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One shooter in Pittsburgh expresses a world of hate

Lisl Porges and her littler brother Walter were 10 and 6 when this photo was taken in Austria in 1938. Later that year they were forced to flee, without their parents, to England to avoid Nazi Germany's crusade against Jews. The entire family was not reunited until 1945 in New York. (Courtesy of Lisl Schick)
Published Oct. 29, 2018

It was springtime in Vienna, the kind of morning when hope didn't seem naive.

Lisl Porges was 10 years old in 1938 and attended a Catholic school with a crucifix prominently displayed on the classroom wall. That she was Jewish mattered not at all to her, nor seemingly to her friends.

But then German troops marched across the border and declared Austria to be under the domain of the Third Reich. The crucifix came down. A photo of Adolph Hitler went up.

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The children were told to acknowledge the photo each time they entered the room. For Lisl, who had heard adults talk ominously about Hitler, this seemed like a poor swap.

So she declined.

"The teacher looked at me, but didn't say anything,'' said Lisl, who has lived in Pinellas County under her married name Lisl Schick for more than 50 years.

"So I started to walk over to the other children, and one of my Christian friends said, "Don't speak to us. Don't ever speak to us again.' I said, "Why? We didn't have a fight. Why won't you speak to me?' And she said, "You're just a dirty Jew, and we don't want anything to do with you.' ''

• • •

Every day, we seemingly get a little smarter. We have breakthroughs, creations and epiphanies around the clock. We go from here to there faster than ever, and have rid ourselves of all manner of disease.

And yet our capacity for hate has never been adequately diagnosed or solved.

Democrats and Republicans. Black and white. Christians, Muslims, Jews and atheists. And, lately, anyone hoping to cross a nation's borders.

Too many of us are quick to hate those who think, look or worship differently. Too many of us blame all of life's ills on nameless and faceless proxies for our own shortcomings.

Even when we think time and experience have softened the anger, our most vile tendencies return.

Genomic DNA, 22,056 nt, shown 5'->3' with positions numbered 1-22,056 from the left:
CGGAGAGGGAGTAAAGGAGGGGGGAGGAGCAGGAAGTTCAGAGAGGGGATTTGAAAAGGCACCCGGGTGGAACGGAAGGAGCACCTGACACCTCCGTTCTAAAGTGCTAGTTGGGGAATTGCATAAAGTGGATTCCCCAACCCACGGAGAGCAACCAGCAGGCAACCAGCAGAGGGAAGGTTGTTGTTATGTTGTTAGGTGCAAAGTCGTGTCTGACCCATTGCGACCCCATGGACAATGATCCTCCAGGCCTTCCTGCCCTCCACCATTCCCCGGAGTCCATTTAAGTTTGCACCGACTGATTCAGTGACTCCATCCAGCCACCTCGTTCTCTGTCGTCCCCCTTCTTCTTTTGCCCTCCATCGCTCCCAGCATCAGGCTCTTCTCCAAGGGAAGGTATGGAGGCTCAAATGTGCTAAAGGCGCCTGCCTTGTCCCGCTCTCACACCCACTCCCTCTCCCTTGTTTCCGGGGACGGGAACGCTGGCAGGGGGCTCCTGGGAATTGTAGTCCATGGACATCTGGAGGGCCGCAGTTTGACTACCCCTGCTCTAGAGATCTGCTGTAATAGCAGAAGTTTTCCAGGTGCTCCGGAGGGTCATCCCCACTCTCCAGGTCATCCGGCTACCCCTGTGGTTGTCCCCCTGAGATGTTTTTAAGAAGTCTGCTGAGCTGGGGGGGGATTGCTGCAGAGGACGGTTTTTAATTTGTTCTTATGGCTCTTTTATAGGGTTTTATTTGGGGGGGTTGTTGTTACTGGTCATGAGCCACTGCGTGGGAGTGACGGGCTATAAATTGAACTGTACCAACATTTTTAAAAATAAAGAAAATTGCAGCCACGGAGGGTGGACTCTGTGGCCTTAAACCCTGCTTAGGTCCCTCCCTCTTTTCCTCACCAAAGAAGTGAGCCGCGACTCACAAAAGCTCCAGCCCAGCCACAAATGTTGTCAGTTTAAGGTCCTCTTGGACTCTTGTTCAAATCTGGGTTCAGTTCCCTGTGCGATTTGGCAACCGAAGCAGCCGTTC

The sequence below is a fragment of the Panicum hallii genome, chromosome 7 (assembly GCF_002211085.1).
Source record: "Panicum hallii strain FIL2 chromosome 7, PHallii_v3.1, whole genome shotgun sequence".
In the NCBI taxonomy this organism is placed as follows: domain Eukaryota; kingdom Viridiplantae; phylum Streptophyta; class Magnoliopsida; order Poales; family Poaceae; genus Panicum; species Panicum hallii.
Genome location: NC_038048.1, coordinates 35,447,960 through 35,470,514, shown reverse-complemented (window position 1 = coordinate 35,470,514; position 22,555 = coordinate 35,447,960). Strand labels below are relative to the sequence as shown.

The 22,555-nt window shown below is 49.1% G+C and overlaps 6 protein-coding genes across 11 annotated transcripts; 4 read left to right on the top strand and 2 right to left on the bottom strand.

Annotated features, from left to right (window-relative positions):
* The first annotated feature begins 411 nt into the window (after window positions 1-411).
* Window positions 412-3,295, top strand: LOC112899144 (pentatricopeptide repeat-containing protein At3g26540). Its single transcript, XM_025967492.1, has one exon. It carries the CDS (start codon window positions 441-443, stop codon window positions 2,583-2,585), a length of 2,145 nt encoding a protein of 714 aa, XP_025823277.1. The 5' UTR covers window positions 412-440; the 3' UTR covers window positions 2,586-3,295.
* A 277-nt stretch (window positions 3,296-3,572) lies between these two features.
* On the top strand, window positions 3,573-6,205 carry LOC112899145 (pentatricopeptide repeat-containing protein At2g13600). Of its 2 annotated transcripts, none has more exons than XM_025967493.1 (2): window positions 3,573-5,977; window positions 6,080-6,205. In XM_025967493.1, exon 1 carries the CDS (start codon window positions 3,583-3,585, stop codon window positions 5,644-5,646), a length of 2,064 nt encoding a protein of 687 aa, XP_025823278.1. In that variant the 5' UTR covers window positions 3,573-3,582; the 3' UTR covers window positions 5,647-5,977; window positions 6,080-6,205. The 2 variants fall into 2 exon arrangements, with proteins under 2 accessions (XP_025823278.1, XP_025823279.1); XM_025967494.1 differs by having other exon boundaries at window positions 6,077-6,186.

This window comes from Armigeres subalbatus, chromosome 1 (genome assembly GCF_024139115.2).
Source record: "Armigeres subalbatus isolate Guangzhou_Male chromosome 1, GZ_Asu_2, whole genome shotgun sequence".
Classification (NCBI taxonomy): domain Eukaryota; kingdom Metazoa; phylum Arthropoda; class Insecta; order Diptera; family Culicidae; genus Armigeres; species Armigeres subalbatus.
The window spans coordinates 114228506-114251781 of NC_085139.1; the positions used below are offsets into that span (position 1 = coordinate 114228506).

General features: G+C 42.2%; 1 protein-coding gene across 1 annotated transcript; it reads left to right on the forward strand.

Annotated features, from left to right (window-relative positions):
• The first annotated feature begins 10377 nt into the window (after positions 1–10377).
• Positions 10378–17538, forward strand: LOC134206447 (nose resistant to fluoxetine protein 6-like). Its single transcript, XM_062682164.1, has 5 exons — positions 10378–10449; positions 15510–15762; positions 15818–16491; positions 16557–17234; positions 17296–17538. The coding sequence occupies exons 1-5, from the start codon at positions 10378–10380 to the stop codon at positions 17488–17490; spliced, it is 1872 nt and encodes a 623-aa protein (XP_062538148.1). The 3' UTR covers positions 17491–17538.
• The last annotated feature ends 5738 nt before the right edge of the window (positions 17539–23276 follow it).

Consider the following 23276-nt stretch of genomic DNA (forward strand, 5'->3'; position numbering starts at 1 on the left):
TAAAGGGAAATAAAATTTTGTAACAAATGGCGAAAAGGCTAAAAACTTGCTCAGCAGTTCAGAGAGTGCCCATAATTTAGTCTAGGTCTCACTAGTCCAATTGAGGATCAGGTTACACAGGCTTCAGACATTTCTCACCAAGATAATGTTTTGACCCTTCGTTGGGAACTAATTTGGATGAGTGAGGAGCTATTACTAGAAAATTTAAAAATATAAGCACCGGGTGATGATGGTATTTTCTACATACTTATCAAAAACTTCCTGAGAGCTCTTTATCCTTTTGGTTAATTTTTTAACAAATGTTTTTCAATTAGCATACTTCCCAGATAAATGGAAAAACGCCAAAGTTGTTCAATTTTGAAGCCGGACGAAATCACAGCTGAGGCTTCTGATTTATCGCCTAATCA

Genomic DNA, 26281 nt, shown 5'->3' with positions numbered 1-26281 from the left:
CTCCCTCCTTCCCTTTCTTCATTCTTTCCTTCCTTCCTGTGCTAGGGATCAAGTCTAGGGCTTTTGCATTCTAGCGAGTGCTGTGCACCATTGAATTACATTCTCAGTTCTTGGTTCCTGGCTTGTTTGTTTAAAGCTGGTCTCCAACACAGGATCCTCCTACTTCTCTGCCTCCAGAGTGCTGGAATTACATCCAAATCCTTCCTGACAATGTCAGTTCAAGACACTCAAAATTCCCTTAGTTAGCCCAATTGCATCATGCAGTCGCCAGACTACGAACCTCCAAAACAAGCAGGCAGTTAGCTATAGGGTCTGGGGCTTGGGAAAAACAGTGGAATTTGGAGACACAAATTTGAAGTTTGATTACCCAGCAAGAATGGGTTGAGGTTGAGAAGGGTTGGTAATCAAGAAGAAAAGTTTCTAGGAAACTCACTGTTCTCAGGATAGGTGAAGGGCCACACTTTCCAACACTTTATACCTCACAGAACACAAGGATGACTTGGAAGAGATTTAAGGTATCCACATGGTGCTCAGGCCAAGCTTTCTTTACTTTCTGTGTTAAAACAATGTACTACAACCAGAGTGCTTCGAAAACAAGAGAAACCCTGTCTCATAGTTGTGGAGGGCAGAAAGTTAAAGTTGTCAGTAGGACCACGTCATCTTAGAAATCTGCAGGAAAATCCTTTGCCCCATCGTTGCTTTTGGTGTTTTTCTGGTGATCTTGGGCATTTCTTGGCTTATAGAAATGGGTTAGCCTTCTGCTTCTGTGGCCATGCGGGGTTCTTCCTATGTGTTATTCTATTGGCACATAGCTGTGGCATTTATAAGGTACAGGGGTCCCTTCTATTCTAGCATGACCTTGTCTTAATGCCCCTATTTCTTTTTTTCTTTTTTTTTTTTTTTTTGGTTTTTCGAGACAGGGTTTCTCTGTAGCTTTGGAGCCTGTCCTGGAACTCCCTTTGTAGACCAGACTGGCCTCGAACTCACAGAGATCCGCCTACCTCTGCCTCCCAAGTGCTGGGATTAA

A white supremacist in Kentucky randomly shot and killed two black shoppers at a Louisville grocery store. Days later, pipe bombs began showing up in the mailboxes of politicians, journalists and entertainers. And then Saturday morning, the unspeakable horror of 11 murders in Pittsburgh simply for the perceived transgression of being Jewish in America.

• • •

Jerry Rawicki should have been hiding. By now he should have known better.

His father had been machine-gunned in the streets of Warsaw, and his mother and one of his sisters later died in a concentration camp gas chamber. He had been on his own since his early teens, and was living in the ghettos of a small Polish hamlet with other young Jews in the early 1940s.

On this particular day, he was hungry and wandering the streets when he was spotted by a merciless German soldier. For no reason at all, he was grabbed and marched into a nearby pub.

Maybe the solider just wanted to scare him, or maybe he wanted to kill him. Maybe he hadn't yet decided when he pulled out his gun and pointed it at Rawicki.

A lady behind the bar intervened before the soldier could decide. She shouted that she had just mopped the floors, and then quickly shooed Rawicki out before pouring the soldier a drink.

"That kind of hatred? It is impossible to describe,'' said Rawicki, a retired optician in St. Petersburg. "Unfortunately, it will never disappear. Hate never goes away forever.''

• • •

Watch young children at play, and you'll understand lives lived without hate. Kids may get angry, and they may even fight. But they do not hate indiscriminately. That's reserved for the rest of us. Which means it's something we are taught along the way.

Let that sink in.

"I'm 90 years old, I don't have to worry about myself, but I do worry about all of these beautiful grandchildren and great-grandchildren,'' Lisl Schick said the day after the Pittsburgh shootings. "I see too much anger, too much egging on, too many people using ugly, nasty names.

"This is not what this country was meant to be.''

Schick had just turned 11 when her parents put her and her 7-year-old brother on a train for England to escape Nazi occupation in Austria. Her father eventually made it to England, and her mother escaped to New York but it would be six years before they were all reunited.

All these years later, Schick says the only answer to hatred is education. It is ignorance that makes people afraid, and fear that makes them hate. So Schick works with the Florida Holocaust Museum in St. Petersburg, and talks often at Pinellas schools.

Before beginning her story, Schick has a child crumble up a piece of plain white notebook paper and set it aside. When the presentation ends, she has the child unravel and try to smooth out the paper.

This, she tells the children, is what bullying does to a person. You might unravel yourself, but you will never be the same as you were before.

Hate often works the same way.

If we're not careful, it will crumble us all.

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